What leaders should focus on is the output of your teams, how can we help improve their productivity and creativity, empower them to bring their best every day, and proudly operate within the modern working lives of our people and teams. 

The biggest question the C-suite should be asking themselves is: how do I attract and retain the best and brightest people in the industry? First, location should be irrelevant. Employees have proven they can work together and collaborate with colleagues coast-to-coast. Additionally, this opens the candidate pool for recruitment. Second, matching the company's values with what matters most to your workforce is essential - employees want to be a part of a movement and now more than ever, they care about what the company stands for. As we embrace the future of work, this will either be a great time for employers to find top talent, or it will be a wakeup call for organizations who keep fighting change.  

Oh, and that shiny new office - figure out how it can be leveraged.... Just not full time! 


Ransomware attacks have expanded over the last couple of years and it's very likely to continue its metamorphosis in 2023. The narrative needs to change around ransomware - first, preventing ransomware 100% is not feasible. Second, it's not a matter of "if" you'll be the victim of an attack, it's "when."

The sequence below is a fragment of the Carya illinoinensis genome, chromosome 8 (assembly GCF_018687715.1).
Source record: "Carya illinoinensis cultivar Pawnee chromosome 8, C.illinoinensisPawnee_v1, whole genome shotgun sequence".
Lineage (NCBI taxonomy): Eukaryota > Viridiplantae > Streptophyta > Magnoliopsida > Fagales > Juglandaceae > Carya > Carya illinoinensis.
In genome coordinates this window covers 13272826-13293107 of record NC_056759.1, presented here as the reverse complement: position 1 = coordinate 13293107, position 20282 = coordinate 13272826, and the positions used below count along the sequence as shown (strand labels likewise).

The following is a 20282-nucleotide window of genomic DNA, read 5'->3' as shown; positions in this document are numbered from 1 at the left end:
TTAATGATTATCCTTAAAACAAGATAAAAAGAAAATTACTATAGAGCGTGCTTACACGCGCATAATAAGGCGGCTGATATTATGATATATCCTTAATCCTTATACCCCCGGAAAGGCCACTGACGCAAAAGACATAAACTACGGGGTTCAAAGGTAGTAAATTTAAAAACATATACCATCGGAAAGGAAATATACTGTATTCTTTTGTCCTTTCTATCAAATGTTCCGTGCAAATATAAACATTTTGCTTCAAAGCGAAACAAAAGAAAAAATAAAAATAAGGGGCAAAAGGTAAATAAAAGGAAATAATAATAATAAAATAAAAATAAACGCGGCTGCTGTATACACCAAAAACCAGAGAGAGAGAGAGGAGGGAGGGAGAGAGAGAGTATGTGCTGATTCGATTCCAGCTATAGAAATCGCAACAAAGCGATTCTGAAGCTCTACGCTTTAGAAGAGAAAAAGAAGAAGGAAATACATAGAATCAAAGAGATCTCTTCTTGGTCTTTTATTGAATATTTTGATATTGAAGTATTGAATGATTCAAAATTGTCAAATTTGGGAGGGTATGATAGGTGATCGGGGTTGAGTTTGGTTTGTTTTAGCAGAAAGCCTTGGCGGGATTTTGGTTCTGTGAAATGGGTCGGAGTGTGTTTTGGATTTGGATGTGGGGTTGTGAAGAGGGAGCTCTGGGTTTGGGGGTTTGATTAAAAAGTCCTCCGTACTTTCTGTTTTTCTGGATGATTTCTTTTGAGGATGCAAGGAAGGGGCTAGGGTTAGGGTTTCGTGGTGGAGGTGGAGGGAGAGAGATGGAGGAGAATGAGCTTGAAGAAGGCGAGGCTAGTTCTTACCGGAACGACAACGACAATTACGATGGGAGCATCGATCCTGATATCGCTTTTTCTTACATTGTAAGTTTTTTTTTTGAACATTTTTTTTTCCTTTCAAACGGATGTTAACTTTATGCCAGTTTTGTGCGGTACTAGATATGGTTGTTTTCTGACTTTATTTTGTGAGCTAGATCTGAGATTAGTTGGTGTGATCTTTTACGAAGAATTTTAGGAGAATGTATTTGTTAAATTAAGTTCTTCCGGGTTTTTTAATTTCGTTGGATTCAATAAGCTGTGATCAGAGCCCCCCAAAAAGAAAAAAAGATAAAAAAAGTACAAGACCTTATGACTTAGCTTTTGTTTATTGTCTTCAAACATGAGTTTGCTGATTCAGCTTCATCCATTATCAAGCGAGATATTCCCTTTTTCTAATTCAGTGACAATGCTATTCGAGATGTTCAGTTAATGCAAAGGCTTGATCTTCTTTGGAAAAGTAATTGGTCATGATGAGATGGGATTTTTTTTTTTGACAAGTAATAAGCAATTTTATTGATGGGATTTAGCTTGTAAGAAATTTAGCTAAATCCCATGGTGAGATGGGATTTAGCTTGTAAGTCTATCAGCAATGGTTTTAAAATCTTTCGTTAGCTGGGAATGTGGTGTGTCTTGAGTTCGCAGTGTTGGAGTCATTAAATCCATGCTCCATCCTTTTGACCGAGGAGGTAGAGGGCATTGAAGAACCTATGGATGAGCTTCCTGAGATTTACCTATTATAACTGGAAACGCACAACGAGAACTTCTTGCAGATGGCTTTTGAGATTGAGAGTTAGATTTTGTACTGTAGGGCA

Leaders need to understand that data protection is not just IT's problem, it's a company problem and a company solution. It's not a matter of "if" your company will be impacted by a breach or ransomware, it's when.  

The questions leaders need to ask their teams are: Can we recover our data in the event of an attack? Then how long would the company last if the recovery window lasts longer than a few hours? What's our procedure in the event of an attack? When was the last time we tested our recovery process? Assuming the answer to the first question is, "Yes you can actually recover" (you'll need to perform regular disaster recovery tests to actually prove you can!) then you should aim to cut the recovery window timing in half. Meaning if you think your company can last 4 days (before it either runs out of cash, you can't collect cash, or cannot service and support your customers), the goal is to get back up and running in two days or less.  

Similar to situations where you're shopping for data protection vendors, don't just take their word for it! Prove it or lose it - ask for third-party validation from their customers and real-world cases. 

The start of a new year is the start of many opportunities to be a stronger workforce and build stronger security, inside and out. It's time for us as leaders to learn from the past and surge forward into a new era.




As Object First's CEO, David Bennett is a tech veteran and a seasoned channel executive with more than 30 years of IT channel leadership. Before joining Object First, he was CEO of Axcient and Chief revenue Officer at Webroot. Bennett has also held international leadership roles within such companies as Lenovo, Sony, and Kingston. British born, and now residing in Colorado with his wife and family.

Published Wednesday, November 23, 2022 8:03 AM by David Marshall